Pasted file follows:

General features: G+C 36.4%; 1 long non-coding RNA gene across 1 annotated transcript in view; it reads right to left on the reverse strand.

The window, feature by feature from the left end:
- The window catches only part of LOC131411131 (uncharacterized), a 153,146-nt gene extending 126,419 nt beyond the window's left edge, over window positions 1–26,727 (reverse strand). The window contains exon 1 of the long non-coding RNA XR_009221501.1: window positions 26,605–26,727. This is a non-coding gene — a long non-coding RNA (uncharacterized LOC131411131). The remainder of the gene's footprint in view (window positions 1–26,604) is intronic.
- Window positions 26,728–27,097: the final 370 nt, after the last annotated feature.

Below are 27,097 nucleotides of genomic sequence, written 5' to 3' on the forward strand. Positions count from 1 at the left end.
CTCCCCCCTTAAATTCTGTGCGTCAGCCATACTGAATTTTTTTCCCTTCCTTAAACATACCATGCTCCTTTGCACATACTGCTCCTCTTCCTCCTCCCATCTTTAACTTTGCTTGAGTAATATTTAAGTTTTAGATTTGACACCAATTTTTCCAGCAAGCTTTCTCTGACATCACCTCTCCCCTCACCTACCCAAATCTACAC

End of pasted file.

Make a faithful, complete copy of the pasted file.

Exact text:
General features: G+C 36.4%; 1 long non-coding RNA gene across 1 annotated transcript in view; it reads right to left on the reverse strand.

The window, feature by feature from the left end:
- The window catches only part of LOC131411131 (uncharacterized), a 153,146-nt gene extending 126,419 nt beyond the window's left edge, over window positions 1–26,727 (reverse strand). The window contains exon 1 of the long non-coding RNA XR_009221501.1: window positions 26,605–26,727. This is a non-coding gene — a long non-coding RNA (uncharacterized LOC131411131). The remainder of the gene's footprint in view (window positions 1–26,604) is intronic.
- Window positions 26,728–27,097: the final 370 nt, after the last annotated feature.

Below are 27,097 nucleotides of genomic sequence, written 5' to 3' on the forward strand. Positions count from 1 at the left end.
CTCCCCCCTTAAATTCTGTGCGTCAGCCATACTGAATTTTTTTCCCTTCCTTAAACATACCATGCTCCTTTGCACATACTGCTCCTCTTCCTCCTCCCATCTTTAACTTTGCTTGAGTAATATTTAAGTTTTAGATTTGACACCAATTTTTCCAGCAAGCTTTCTCTGACATCACCTCTCCCCTCACCTACCCAAATCTACAC